Marriage of Maria Sambo to Warren Hull in Earls Colne, 1737 (D/P 209/1/4)

Marriage of Maria Sambo to Warren Hull in Earls Colne, 1737 (D/P 209/1/4)

Burial of Maria Hull nee Sambo in Earls Colne, 1766 (D/P 209/1/5)

Burial of Maria Hull nee Sambo in Earls Colne, 1766 (D/P 209/1/5)

However, although there is certainly further information to be found in the records, it is only with the help of staff and searchers passing on details they have found using parish registers and other documents that we are able to compile a list of references for further research.

Black and Asian communities in Essex today are under-represented in our collections and we welcome deposits of records from new (as well as old) communities in Essex so if you have any records that you would like us to have, either on loan or as a gift, please contact It is important that archives record everyone’s history so that we can leave an accurate picture of Essex today for future generations.

Parish register stories

Parish registers are some of our most frequently used documents, and as well as providing useful information on baptisms, marriages and burials, sometimes an individual’s story is recorded in more detail. This is more common in the earlier centuries of the keeping of parish registers before standardisation, when record keepers could write as much or as little as they liked. Inevitably, however, such entries nearly always raise more questions than they answer.

The register for Little Clacton contains a very sad and somewhat mysterious story dating from 1592, when a bride, Prudence Lambert, hanged herself the morning after her wedding to Clement Fenn:

Clement Fenn singleman, and Prudence the late wife of Nycholas Lambert, wch dwelt in Little Clacton Lodge; were maryed uppon Teusdaye [six], the xvth day of August; but the (most accursed creature), did the verye next morning, desperatelie hang her selfe, to the intolerable grieffe of her new maryed husband, and the dreadfull horror and astonishment of all the countrye. 

Extract from Little Clacton parish register, 1592 (D/P 80/1/1 image 45)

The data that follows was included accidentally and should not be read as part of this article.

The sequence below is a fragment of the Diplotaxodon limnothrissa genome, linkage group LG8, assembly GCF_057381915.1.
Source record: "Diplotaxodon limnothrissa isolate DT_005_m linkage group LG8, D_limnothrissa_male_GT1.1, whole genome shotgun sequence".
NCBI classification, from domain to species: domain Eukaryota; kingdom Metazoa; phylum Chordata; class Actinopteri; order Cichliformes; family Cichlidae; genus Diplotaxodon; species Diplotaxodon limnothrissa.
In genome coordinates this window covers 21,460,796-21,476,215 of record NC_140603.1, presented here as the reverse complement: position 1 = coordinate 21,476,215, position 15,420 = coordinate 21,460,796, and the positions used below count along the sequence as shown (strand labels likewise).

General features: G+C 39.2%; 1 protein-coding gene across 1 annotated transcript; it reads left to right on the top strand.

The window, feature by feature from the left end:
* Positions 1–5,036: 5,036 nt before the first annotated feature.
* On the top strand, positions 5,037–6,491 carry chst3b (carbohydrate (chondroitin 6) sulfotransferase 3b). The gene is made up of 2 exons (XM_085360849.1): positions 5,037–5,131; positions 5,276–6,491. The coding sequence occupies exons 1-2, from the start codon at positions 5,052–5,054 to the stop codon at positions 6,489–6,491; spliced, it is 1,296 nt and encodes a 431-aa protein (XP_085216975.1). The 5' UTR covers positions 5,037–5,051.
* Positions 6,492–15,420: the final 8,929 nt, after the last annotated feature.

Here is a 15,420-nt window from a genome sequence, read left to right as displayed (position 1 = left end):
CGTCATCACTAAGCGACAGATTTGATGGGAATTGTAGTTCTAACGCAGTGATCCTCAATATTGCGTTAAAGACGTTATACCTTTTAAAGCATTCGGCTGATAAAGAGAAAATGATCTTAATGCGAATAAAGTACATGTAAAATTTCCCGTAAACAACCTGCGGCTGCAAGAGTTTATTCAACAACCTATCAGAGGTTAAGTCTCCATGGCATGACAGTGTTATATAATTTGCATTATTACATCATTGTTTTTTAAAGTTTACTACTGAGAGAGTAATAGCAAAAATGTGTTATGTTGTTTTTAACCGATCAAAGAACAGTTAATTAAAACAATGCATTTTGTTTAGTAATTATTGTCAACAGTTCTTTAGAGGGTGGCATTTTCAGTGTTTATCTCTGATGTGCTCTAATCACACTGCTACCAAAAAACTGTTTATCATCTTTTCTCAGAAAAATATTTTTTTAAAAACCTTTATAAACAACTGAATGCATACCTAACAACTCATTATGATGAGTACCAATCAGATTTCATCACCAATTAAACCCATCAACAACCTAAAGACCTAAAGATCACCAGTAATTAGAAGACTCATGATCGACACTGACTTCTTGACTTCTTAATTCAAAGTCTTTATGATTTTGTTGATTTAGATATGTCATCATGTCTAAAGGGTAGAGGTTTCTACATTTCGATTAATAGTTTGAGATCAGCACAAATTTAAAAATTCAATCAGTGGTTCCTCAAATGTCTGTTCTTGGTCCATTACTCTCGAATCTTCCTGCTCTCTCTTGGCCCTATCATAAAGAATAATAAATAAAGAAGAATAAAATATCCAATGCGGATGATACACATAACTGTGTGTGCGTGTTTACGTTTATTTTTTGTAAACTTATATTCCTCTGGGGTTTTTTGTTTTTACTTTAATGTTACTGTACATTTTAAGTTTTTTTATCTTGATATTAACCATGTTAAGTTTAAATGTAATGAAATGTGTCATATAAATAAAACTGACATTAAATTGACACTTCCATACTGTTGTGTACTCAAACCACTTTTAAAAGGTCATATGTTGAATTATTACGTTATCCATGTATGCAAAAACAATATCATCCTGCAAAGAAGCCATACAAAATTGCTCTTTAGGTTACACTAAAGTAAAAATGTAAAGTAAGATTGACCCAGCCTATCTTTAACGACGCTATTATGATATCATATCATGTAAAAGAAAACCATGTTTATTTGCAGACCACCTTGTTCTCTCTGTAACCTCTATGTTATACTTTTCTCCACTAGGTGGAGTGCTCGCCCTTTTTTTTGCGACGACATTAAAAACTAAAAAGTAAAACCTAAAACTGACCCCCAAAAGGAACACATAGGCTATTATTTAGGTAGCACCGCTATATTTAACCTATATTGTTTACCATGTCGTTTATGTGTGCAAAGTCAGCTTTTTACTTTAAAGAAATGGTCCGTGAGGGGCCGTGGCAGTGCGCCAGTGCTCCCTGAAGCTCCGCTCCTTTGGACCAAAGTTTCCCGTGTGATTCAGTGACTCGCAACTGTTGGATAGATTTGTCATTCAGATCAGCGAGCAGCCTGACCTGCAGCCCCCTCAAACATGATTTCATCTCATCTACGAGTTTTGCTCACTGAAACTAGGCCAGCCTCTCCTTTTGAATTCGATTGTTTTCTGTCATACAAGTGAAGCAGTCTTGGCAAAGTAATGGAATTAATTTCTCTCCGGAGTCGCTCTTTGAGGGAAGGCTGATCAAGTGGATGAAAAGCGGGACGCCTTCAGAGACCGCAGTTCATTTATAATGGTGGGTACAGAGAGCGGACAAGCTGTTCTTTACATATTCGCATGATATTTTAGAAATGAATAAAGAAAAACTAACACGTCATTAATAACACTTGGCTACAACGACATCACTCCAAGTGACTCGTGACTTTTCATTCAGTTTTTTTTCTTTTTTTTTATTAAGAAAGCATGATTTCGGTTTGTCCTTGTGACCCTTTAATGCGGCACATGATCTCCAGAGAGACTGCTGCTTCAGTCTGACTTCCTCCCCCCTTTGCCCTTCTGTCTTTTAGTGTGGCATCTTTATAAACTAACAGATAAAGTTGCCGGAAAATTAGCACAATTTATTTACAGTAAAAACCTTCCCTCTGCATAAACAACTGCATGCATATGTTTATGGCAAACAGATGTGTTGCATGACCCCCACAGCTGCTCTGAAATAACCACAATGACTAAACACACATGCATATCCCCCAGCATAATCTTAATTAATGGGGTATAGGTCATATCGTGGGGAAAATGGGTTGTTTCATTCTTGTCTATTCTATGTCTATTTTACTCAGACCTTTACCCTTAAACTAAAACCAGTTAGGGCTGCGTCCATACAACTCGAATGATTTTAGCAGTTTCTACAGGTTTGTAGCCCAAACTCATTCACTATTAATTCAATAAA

Prudence’s burial is recorded two days later in the same register:

Prudence Fen, now the wife of Clem[e]nt Fen, and late the wife of the above named Nicholas Lambert; was buried out of the compass of Christian burial; in ye furthest syde of the churchyard northward; uppon the xviith daye of August; for that shee most accursedlie hanged her selfe.

Extract from Little Clacton parish register, 1592 (D/P 80/1/1 image 61)


Another unusual case was found in the pages of the register for Great Hallingbury in 1708:

Anne the daughter of John Hastler and Sarah the Relict of his Father Edward Hastler (by an Incestuous cohabitation for which she did publick penance in the Parish Church of this Parish of Sunday the 11 of March last past and Sunday the twenty eighth following; the first time in the Parish Church of this Parish and the second in the parish Church of Bishop Stortford the father having absconded himself) was baptised privately on the 25th day of 8ber 1707 and her baptism publicly certified in the Church on Easter Sunday April the 4th

Extract from parish register for Great Hallingbury, 1708 (D/P 27/1/4 image 29)


A story which hopefully had a happier ending is found amongst the baptisms in the parish register of Ugley in 1759:

Anne daughter of John Grimshaw, a Sailor in the Dreadnought Man of War, & Jane his wife found in Labour in the Road, & taken care of by the Parish, was born June 27th & baptized July 7th

Extract from Ugley parish register, 1759 (D/P 373/1/2 image 17)


If you want to explore parish registers for yourself, you can do so using Essex Ancestors, which is available online for a subscription, or for free in the ERO Searchroom.  You can also look out for our Discover: Parish Registers sessions to really find out how to get to grips with these amazing documents.